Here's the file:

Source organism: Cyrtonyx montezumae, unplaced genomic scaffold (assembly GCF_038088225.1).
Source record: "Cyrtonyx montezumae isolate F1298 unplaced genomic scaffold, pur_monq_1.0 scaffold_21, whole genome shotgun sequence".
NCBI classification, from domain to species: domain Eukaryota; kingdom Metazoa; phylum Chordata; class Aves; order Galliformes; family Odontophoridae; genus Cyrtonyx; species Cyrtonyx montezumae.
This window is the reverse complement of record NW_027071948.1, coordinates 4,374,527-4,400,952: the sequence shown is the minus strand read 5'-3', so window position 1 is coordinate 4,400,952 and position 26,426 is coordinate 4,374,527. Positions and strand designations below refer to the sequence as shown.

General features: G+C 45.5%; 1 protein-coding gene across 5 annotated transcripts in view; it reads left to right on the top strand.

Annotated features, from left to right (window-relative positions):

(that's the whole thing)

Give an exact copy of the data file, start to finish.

Source organism: Cyrtonyx montezumae, unplaced genomic scaffold (assembly GCF_038088225.1).
Source record: "Cyrtonyx montezumae isolate F1298 unplaced genomic scaffold, pur_monq_1.0 scaffold_21, whole genome shotgun sequence".
NCBI classification, from domain to species: domain Eukaryota; kingdom Metazoa; phylum Chordata; class Aves; order Galliformes; family Odontophoridae; genus Cyrtonyx; species Cyrtonyx montezumae.
This window is the reverse complement of record NW_027071948.1, coordinates 4,374,527-4,400,952: the sequence shown is the minus strand read 5'-3', so window position 1 is coordinate 4,400,952 and position 26,426 is coordinate 4,374,527. Positions and strand designations below refer to the sequence as shown.

General features: G+C 45.5%; 1 protein-coding gene across 5 annotated transcripts in view; it reads left to right on the top strand.

Annotated features, from left to right (window-relative positions):